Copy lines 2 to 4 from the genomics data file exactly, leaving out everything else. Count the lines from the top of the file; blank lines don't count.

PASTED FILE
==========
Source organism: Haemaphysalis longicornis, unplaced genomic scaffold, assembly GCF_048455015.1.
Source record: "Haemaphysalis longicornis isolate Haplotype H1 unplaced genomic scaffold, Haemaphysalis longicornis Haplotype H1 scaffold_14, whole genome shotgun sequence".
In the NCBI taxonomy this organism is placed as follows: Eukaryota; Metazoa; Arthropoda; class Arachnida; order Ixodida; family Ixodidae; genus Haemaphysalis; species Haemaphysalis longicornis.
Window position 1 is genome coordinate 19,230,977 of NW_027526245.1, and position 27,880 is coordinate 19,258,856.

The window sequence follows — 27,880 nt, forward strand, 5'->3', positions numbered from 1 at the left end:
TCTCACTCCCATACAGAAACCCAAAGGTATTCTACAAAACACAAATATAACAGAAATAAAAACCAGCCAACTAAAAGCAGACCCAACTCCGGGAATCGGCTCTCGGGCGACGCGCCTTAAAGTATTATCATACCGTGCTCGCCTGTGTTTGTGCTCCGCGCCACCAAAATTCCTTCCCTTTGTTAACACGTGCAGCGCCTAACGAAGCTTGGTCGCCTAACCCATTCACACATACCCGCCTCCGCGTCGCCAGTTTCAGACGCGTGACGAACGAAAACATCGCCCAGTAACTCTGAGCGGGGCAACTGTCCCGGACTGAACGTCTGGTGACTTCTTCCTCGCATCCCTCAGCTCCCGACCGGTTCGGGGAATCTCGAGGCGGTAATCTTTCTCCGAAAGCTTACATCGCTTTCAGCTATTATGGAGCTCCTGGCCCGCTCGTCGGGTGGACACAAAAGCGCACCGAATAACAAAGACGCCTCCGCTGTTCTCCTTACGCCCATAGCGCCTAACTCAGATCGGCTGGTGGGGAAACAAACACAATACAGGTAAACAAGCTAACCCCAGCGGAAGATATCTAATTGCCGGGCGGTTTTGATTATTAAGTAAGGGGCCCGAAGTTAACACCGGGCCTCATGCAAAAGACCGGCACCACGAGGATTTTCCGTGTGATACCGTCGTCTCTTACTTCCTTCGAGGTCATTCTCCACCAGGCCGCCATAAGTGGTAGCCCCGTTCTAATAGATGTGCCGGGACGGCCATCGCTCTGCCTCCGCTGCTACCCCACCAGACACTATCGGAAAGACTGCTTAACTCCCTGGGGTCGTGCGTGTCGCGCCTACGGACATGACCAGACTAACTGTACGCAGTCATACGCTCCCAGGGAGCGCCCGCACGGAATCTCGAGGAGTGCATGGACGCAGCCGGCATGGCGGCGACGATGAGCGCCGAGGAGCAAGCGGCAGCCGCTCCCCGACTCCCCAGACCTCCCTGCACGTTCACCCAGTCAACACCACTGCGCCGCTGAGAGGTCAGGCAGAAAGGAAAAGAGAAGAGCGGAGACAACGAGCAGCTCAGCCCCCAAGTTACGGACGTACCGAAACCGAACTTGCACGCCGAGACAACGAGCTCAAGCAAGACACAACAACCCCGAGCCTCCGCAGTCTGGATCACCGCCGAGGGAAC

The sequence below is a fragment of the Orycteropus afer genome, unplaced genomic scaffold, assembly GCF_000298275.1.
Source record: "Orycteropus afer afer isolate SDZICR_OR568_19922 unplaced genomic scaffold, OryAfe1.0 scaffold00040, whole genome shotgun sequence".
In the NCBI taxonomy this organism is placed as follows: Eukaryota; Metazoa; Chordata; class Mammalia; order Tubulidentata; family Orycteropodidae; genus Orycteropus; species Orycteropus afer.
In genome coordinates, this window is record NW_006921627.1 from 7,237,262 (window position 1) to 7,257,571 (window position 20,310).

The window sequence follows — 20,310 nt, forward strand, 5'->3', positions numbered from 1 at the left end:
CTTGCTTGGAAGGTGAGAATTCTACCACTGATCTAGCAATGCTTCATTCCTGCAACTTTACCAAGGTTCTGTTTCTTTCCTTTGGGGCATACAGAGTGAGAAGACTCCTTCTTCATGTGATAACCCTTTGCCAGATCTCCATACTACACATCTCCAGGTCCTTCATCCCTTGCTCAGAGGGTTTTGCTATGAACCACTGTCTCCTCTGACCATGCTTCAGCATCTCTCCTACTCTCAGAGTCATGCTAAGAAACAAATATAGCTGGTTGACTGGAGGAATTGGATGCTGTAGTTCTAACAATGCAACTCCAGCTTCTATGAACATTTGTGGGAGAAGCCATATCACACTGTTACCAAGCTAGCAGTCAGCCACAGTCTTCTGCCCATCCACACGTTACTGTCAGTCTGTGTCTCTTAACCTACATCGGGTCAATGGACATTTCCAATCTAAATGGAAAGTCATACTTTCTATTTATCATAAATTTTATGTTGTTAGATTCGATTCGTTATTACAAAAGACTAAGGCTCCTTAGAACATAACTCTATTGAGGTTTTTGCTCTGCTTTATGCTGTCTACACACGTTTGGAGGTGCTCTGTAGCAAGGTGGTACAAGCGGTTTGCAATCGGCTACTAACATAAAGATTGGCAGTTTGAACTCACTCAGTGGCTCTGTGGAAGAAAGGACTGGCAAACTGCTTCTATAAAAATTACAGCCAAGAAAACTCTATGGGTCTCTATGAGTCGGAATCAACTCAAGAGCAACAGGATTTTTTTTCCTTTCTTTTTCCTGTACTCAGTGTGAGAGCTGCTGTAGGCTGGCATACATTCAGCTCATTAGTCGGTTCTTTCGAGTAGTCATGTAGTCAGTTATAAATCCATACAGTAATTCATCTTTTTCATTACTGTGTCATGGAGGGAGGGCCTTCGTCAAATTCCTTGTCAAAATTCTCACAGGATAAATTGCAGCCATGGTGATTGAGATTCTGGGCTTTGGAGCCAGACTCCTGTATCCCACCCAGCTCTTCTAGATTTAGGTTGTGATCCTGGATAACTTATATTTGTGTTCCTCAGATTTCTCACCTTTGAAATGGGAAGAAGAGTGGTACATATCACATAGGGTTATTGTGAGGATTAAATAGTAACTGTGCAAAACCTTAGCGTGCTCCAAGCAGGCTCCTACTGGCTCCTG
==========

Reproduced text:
Source record: "Haemaphysalis longicornis isolate Haplotype H1 unplaced genomic scaffold, Haemaphysalis longicornis Haplotype H1 scaffold_14, whole genome shotgun sequence".
In the NCBI taxonomy this organism is placed as follows: Eukaryota; Metazoa; Arthropoda; class Arachnida; order Ixodida; family Ixodidae; genus Haemaphysalis; species Haemaphysalis longicornis.
Window position 1 is genome coordinate 19,230,977 of NW_027526245.1, and position 27,880 is coordinate 19,258,856.